Exploring potential adverse effects of marijuana use during pregnancy

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In one of the most comprehensive examinations to date of marijuana use during pregnancy, Torri D. Metz, MD, MS, a University of Utah Health associate professor of obstetrics and gynecology, will evaluate the drug’s effects on the health of both mother and child throughout gestation.

The study, supported by the National Institute on Drug Abuse, will focus on the risk of adverse outcomes for newborns, including placenta dysfunction and inhibited fetal growth in the womb. It will also assess whether marijuana increases the probability of preeclampsia and gestational hypertension among expectant women.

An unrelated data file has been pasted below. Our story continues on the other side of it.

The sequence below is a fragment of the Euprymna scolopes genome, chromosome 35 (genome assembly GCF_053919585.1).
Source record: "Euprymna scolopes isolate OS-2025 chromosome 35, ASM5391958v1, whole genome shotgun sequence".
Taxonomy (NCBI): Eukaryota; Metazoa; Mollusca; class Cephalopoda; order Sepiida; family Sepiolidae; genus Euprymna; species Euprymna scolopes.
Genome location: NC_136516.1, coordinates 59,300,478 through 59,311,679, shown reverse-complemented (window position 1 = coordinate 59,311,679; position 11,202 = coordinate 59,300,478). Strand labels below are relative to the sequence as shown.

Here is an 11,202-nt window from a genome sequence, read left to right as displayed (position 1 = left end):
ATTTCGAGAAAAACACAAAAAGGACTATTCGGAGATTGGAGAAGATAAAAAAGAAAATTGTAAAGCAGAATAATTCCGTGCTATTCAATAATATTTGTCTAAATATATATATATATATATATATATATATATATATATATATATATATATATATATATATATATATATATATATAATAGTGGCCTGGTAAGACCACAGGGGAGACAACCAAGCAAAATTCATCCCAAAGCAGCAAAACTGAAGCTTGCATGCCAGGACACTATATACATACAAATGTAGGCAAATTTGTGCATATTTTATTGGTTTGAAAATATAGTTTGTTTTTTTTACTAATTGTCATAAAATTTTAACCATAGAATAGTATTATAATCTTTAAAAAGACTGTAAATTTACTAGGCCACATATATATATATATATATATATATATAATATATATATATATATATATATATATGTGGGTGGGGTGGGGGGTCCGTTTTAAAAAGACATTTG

Marijuana is the most commonly used drug during pregnancy, but little is known about its potential effects on mother and child. Previous studies have found substantial evidence that the drug can lower birth weights. However, these studies have relied on self-reporting from mothers-to-be or clinical toxicology testing rather than evaluating biological samples directly.


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